A country estate will celebrate its long history of sheep rearing at an action-packed wool fair next month.
The fourth annual wool fair at the National Trust’s Ickworth estate on June 3 and 4 promises to be the busiest yet with activities including sheep dog and shearing demonstrations, crafts and archery.
The estate, in Horringer, has had its own flock of sheep for more than 70 years and the history of the Suffolk Sheep breed has been linked to Ickworth since the early 19th century.
Abbi Lang, visitor experience and marketing officer, said: “We’re really looking forward to this year’s wool fair. Ickworth has a strong tradition of farming and craftsmanship on the estate and we’re glad we can continue this.
“It will be a fun day out for all ages and a chance to showcase local craftspeople.”
In June 1886 Frederick William John Hervey, the third Marquess of Bristol, was elected the first president of the Suffolk Sheep Society, which still exists today.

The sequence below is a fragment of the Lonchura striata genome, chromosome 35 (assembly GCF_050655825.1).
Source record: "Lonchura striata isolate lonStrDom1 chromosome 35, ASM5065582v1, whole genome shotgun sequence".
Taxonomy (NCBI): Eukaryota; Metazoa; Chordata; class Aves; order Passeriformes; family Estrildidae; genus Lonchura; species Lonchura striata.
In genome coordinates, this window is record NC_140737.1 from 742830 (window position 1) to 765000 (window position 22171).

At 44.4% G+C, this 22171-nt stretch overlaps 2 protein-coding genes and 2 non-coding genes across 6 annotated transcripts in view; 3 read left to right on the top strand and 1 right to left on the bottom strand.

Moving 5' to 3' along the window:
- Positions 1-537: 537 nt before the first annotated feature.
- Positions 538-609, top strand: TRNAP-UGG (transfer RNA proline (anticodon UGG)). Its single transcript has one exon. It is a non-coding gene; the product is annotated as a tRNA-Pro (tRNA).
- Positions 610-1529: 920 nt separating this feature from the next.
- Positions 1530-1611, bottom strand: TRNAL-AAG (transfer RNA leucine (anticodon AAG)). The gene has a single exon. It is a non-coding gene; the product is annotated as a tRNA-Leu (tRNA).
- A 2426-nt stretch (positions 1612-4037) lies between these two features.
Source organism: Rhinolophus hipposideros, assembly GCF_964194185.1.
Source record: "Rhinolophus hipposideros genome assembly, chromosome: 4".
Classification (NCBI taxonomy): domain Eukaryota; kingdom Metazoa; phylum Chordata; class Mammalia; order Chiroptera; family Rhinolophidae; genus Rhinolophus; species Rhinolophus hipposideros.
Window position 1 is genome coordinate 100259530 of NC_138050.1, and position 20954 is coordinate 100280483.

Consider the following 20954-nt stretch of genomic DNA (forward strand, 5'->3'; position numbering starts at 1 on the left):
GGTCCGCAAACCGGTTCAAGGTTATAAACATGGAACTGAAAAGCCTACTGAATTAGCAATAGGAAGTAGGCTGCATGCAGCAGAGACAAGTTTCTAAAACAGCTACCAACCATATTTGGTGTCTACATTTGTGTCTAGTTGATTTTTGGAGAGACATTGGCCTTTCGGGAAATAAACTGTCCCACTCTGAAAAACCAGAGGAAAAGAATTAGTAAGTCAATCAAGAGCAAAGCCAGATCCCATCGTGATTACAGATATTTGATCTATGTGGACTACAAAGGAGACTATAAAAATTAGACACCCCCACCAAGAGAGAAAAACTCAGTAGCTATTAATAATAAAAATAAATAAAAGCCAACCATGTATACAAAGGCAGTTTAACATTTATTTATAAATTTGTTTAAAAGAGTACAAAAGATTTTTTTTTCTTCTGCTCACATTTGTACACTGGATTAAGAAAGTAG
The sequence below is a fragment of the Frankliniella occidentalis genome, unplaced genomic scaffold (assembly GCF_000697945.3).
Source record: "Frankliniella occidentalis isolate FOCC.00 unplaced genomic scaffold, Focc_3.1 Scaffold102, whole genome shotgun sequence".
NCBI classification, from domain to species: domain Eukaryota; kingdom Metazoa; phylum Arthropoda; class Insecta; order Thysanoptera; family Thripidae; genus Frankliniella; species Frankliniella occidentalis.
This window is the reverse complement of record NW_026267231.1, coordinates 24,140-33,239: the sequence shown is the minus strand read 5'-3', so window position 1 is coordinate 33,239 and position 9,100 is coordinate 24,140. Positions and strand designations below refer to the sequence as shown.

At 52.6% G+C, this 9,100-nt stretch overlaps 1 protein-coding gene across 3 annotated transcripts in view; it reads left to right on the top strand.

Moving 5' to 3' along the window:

His wife Geraldine Anson collected the silver fish and fans that are in the house.
He was the uncle of the fourth Marquess, who transformed Ickworth with its Italianate-style.
The third Marquess also won many prizes including for his Suffolk black-faced sheep from 1883 to 1886, some of which Ickworth still has in storage.
Continuing this tradition, third generation farmer at Ickworth, Paul ‘Chap’ Seabrook, will be giving shearing demonstrations throughout the wool fair. Visitors can also see alpacas, courtesy of Woodbine Alpacas.
The wool fair is from 10am to 4pm on both days.
For more information on events at Ickworth, visit www.nationaltrust.org.uk/ickworth